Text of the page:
I was hoping to find something about how this started to gain a deeper understanding of why conductors do it, but I didn’t find anything origin-wise. Instead, I found a statement from professional cellist Yvonne Coruthers that reaffirms the ridiculousness of this ritual: “I’ve sat through many a concert and thought to myself, ‘are all of these entrances and exits really necessary?’” The only exception I could think of is if the conductor needs a break in between pieces and walks off stage to sit and breathe for a second before coming back. However, what I’m talking about is the end of the concert where they seem to try to get 10,000 steps on their Fitbit during the applause. All this does is add to the performative nature of classical concerts, where we should really be focusing more on the music than on checking boxes on the tradition to-do list.

3. Concert Black

Every classical musician has a sea of black attire in their closet. There are a few reasons as to why this is the case, both historically and today. In the 18th century, only men were allowed to perform in orchestras, and their uniform was typically a black-tie tuxedo. posted an article explaining that musicians would wear uniforms “like other household servants” as they performed in “ecclesiastical or noble households.” The Black Tie Guide gives some insight as to why these uniforms were so fancy: “For the first two hundred years of their existence, orchestras were not only associated exclusively with the upper class but also with the most formal of occasions for that class, short of attending court.” When women were brought into orchestras in the mid-20th century, “their onstage uniform naturally followed suit” with black attire.

Some musicians argue that “concert black” is appropriate today because other colors would distract the audience from the music. That argument seems pretty dehumanizing to me since the musicians are the reason we are able to hear the music, so we shouldn’t be worried about them being “too distracting.” It’s honestly a similar argument to the one used for not clapping in between movements, and we all know how I feel about that tradition.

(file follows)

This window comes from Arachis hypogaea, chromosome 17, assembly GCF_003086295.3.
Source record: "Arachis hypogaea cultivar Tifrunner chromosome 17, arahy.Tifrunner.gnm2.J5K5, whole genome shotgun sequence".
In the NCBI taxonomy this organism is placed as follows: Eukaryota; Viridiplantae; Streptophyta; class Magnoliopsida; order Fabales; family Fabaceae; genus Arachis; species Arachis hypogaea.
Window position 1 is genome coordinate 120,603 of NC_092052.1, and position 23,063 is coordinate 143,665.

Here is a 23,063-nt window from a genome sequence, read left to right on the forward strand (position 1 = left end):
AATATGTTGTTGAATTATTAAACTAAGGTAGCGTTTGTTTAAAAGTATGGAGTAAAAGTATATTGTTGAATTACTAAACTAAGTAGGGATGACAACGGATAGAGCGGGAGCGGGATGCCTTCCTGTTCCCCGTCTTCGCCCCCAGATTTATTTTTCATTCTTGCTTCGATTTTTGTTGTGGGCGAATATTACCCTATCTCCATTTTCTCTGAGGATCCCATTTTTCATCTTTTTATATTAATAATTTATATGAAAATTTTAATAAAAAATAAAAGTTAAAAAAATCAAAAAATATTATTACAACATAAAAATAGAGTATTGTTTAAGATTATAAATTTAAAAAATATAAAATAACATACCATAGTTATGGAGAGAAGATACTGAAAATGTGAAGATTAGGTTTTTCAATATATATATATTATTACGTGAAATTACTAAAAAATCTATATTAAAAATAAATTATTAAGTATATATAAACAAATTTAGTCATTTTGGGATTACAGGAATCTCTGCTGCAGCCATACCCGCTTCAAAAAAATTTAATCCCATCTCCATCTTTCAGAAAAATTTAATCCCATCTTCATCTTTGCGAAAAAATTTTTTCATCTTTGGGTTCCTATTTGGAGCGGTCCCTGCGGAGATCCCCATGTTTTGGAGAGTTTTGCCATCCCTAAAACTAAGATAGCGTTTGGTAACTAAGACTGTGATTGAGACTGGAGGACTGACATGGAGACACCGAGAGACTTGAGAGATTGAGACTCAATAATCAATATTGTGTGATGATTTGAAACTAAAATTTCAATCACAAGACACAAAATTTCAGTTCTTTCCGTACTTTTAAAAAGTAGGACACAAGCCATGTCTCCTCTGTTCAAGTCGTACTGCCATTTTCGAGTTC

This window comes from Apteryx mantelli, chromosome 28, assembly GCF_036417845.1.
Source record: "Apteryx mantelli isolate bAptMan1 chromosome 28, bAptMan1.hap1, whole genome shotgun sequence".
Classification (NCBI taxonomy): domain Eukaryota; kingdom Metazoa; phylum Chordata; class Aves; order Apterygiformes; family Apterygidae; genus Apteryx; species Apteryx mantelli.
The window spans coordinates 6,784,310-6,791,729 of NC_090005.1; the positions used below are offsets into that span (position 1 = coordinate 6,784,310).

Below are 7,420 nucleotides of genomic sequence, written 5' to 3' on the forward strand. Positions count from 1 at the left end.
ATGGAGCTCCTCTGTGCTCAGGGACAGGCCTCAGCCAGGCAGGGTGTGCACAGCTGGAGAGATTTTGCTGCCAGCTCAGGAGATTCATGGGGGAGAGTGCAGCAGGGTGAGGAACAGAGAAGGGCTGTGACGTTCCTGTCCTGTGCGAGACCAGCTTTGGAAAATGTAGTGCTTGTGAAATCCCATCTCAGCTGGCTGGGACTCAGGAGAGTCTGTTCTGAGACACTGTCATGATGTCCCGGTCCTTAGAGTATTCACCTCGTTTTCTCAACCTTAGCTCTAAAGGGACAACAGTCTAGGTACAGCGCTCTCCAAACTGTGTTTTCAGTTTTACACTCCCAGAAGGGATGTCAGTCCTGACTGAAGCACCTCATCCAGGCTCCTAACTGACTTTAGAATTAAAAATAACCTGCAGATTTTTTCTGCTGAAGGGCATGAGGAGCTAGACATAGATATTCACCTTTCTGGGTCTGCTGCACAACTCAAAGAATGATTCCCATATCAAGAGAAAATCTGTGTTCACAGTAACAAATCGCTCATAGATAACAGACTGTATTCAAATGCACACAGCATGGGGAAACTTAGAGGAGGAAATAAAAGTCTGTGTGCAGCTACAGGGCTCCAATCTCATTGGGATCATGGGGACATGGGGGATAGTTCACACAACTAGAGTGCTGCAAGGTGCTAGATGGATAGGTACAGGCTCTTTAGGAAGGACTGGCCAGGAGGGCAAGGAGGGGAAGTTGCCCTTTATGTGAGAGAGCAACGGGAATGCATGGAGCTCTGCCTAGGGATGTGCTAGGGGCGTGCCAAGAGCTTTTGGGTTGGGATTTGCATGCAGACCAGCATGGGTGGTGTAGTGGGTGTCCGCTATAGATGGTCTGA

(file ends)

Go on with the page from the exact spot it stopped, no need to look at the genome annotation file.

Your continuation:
Still, I’m not as quick to bury this tradition deep into the ground. There’s definitely something special about the appearance of a unified ensemble; it signifies a team, a group of people coming together to make something bigger than themselves. The comfort of the performers is leagues more important, however, so I think that we should have much more flexibility with uniforms than we seem to currently hold across the board. Besides, there are plenty of ways for classical ensembles to look uniform besides wearing a tux or a dress. Other options that would allow for more comfort and freedom of movement, whether through colors, type of attire or level of dress should be explored.

4. Sitting Still and Being Quiet

As puts it, “although it could seem natural to jump up, shout bravo, clap and cheer – you won’t, because one doesn’t do that in classical concerts.” This doesn’t seem to be a valid enough reason to go against what we feel naturally when listening to music. If I wanted a “because that’s just the way it is” response, I’d go to my parents. The article does provide some valid reasons as to why being still and silent is the move: helping the performers concentrate, simulating a meditative state for the audience and expressing enthusiasm together at the end of pieces as a collective. I get that, but we can’t ignore how inaccessible this tradition can be.